Time: 6 – 7 hours, includes redoing the zipper and time spent swearing


I’ve made another dress based a Club Monaco dress I own. Here are the results. For comparison, I’ve added a photo of the original dress also.

club-monaco-plumevoodoo-blue-dina-dress-product-1-10258786-442450966_large_flex   photo 1 (15)

photo 2 (14)

I added the gorgeous jacquard (which I dyed (got dyed ie) in dark navy blue) for some interesting detail and the printed underlining at the hem, for the slightest hint of fun. This was my first time using jacquard fabric and I think I am in love! Look at how utterly gorgeous it is and it has such a nice feel to it too. I also inserted the invisible zipper (with lining for the first time) which turned out quite well, imo. photo 3 (5)

Unlike the original dress, I lined the entire garment as the yellow/mint was too sheer, so the dress overall feels a lot richer. Also, I got lovely mum to hand stitch the printed underlining at the hem – I’m so lazy when it comes to hand stitching. She did such an amazing job – I honestly can’t tell even a single thread from the front even when I look at it closely, even though she just used a simple running stitch. She says it’s because of the jacquard weave. Maybe. photo 1 (7)

One smallish issue that caused a little frustration was that the skirt and skirt lining turned out to be a lot bigger than the top waist and had to re-stitch the seams to crop quite a bit off. I must’ve messed up while cutting because the pattern seems ok. Next time will keep this in mind.

Time: 8 – 9 hours, including drafting the pattern

Fabric: Super soft cotton in yellow/mint for 200php / yard and needed a total of around 2 yards (as I made the lining with it as well). 2m jacquard fabric that I got dyed for a total of Rs. 200 and 1/2m for the hem lining for Rs. 50 from Sanskruti, Ahmedabad. Invisible zipper from Fabric Warehouse, Mannila for 10 php

Total cost: Rs. 780 (~@$13 vs $220 for the original and I actually like mine a lot more). I’ll say that was a success!


photo 2 (13) photo 3 (9) photo 1 (13)

These are for older fabrics which I can’t remember all the details for. I’m going to add width and how much I have for all the new ones I buy. I’m organizing them by the city / store I bought them from because I forget all other details but I remember (so far) where I’ve got them from.

I feel like my sister (OCD) when I’m neat and organized. Thanks P!


Lately I’ve been thinking of Indian clothes, mainly worn during shaadis, and how gaudy and glitzy they tend to be – not to mention overwhelming. Women seem to be drowning in a lot of these clothes, plus with the bling and jewellery it’s quite impossible to see the person underneath (I know, I’m bitchy) To be fair, some of the silhouettes are not bad, but the embroidery, fabric, bling, all together, makes it too gaudy.

My sister’s getting engaged/married soon which means that an avalanche of “functions” is sure to come and I’m going to need clothes to wear – lots and lots of clothes – most of which will be worn two to four times in their lives. It is only by error, that a simple, clean and nice outfit gets designed, but they are as difficult to find as a needle in a haystack. Anyway, enough ranting. I spent some time last night and these are outfits that I want to give a shot at sewing and maybe they will actually look half – decent?

photo 2 (11)

First up, a cream/peach/pink chiffon saree. I will sew self – made chiffon rosettes / flowers with a small pearl in the middle. The blouse will be plain white / offwhite with pearl buttons all the way along down the centre – back. I haven’t decided what to do about sleeves yet – maybe sheer?



photo 3 (7)

Second – This anarkali is based on a red Sabyasachi one we (my sister and I) own. This one will have printed georgette (maroon / black) as the main body with sheer black sleeves and hi-low hem. The lining will have dull gold embroidery on black lace and will show through at the bottom for 3 – 4 inches. The dupatta will be light and sheer to offset the dark bodice and will play off the gold embroidery to be a very light cream colour. To create cohesivie-ness I will add a black embroidery border (saree border) all around the dupatta. This is probably going to be the blingiest of all.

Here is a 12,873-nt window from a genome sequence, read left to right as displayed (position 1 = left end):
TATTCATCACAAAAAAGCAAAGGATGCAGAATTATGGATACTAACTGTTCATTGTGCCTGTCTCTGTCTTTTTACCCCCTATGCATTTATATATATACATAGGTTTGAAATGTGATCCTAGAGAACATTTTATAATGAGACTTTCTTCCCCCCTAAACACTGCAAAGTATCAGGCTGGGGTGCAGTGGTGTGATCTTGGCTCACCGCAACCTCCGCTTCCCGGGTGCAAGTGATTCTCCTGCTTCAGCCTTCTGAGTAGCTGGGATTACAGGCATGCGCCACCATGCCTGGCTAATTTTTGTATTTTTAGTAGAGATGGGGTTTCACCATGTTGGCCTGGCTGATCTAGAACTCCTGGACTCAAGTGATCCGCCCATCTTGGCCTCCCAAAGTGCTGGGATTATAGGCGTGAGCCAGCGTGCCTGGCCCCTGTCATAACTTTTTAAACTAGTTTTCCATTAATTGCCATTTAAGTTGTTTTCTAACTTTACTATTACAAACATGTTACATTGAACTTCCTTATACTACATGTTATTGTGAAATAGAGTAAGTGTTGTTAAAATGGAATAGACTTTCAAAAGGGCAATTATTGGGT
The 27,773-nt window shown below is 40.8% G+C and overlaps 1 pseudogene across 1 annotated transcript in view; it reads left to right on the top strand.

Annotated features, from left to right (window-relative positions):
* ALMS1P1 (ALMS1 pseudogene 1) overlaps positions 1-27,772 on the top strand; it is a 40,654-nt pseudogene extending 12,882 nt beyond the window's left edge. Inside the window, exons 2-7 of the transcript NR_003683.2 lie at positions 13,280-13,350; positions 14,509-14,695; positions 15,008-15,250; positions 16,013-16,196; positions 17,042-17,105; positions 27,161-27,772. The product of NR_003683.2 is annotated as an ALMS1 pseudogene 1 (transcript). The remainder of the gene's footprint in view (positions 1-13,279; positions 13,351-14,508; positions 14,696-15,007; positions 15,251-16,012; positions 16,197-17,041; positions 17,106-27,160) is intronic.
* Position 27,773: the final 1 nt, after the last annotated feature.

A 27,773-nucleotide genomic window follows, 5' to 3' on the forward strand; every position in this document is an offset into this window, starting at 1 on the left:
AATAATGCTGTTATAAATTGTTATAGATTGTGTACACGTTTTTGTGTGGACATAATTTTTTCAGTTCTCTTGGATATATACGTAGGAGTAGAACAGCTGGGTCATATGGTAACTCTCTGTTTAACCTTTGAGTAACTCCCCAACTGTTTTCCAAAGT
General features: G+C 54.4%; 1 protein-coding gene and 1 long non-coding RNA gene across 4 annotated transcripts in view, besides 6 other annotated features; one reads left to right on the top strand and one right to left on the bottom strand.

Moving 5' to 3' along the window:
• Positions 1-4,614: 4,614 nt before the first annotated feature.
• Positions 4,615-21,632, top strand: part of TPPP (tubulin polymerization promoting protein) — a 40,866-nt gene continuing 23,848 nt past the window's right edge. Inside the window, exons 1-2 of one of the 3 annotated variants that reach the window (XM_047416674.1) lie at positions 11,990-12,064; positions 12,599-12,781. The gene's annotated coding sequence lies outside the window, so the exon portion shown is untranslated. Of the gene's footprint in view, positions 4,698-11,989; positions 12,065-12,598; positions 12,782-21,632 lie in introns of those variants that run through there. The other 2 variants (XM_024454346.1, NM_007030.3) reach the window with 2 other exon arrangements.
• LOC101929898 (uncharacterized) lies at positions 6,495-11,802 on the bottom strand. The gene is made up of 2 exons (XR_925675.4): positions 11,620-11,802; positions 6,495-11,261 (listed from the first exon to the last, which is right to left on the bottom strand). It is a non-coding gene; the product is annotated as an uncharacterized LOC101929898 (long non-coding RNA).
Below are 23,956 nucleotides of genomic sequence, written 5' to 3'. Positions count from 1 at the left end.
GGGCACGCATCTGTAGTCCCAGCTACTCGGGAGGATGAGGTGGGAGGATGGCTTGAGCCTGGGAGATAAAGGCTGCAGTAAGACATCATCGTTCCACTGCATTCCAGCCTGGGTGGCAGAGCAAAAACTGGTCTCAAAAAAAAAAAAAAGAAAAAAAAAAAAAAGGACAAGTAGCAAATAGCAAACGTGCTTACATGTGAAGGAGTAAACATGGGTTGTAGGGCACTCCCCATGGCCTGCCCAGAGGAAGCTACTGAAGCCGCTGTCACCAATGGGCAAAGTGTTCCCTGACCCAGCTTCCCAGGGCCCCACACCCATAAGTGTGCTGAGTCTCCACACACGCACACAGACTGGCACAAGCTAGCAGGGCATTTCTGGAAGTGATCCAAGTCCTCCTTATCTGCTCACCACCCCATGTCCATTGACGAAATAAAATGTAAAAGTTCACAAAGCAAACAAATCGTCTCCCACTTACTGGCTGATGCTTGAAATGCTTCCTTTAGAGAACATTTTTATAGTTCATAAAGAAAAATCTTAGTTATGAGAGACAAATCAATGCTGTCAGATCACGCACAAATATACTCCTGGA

photo 4 (3)

Third: This is all about the dupatta which I want to be a nice print with drape. Based off on that will be the lining colour, for the sheer eyelet bodice. I think Pakistani style slim ankle length salwar will look quite nice and the lace border everywhere will tie things up.

photo 1 (11)

Fourth: The simple base of navy and offwhite salwar – kameez will keep the focus on a gorgeous sateen – cotton – silk dupatta. I might add a neck border which I will also put on the dupatta, not sure

photo (5)

Finally, this one is going to be a hit or a miss. Based on a Anamika Khanna design, I’ll make dyed jacquard dhoti salwar (will use the pattern based on one we have) with a offwhite / yellow-ish cape with stark hi – low hem. I will line the entire kaftan/cape thing with a printed fabric. The colours are the same as my dress, but maybe a little blue on the kurta? Also, will need a blue tank if the cape/dress ends up sheer.

All illustrations done by me. Not bad, I think. Modesty is my strong suit.

I think a total budget of Rs. 20,000 (~$350) is not entirely impossible.



And once again, another grainline studio pattern. I may or may not be crazy in love with her patterns. Anyway the key things –

1. I used this most gorgeous ikat chiffon found at my new favourite fabric shop – Arbuda Matching Centre in Ahmedabad. I cut it sandwiched between old newspapers and it cut great (almost). Finished all seams (except sleeve) using french seams and hand rolled the neckline hem as I didn’t want to add bias binding after my last disaster. I think it will take me a while to try bias binding again.

2. I elongated the sleeves using this tutorial and also cut a slight boat neck vs the round, although I think the front part became a bit too low but eh, whatever! I added two small pleats in the front and a string in the back to bring back some balance.

Here are photos, some in my favourite buddha position!

photo 1 (11) photo 2 (11) photo 3 (7)

photo 4 (1) photo 1 (9)

Probably my best french seams and hem (on delicate fabric) by far

Fabric: Beautiful chiffon ikat from Arbuda Matching Centre in Ahmedabad for Rs. 250 / metre and bought a total of 2m as the width was a bit less.

Notions: Thread for Rs. 5, for a grant total of Rs. 505 which is $8 (+ the pattern for $6.5)

Time: 4 – 5 hours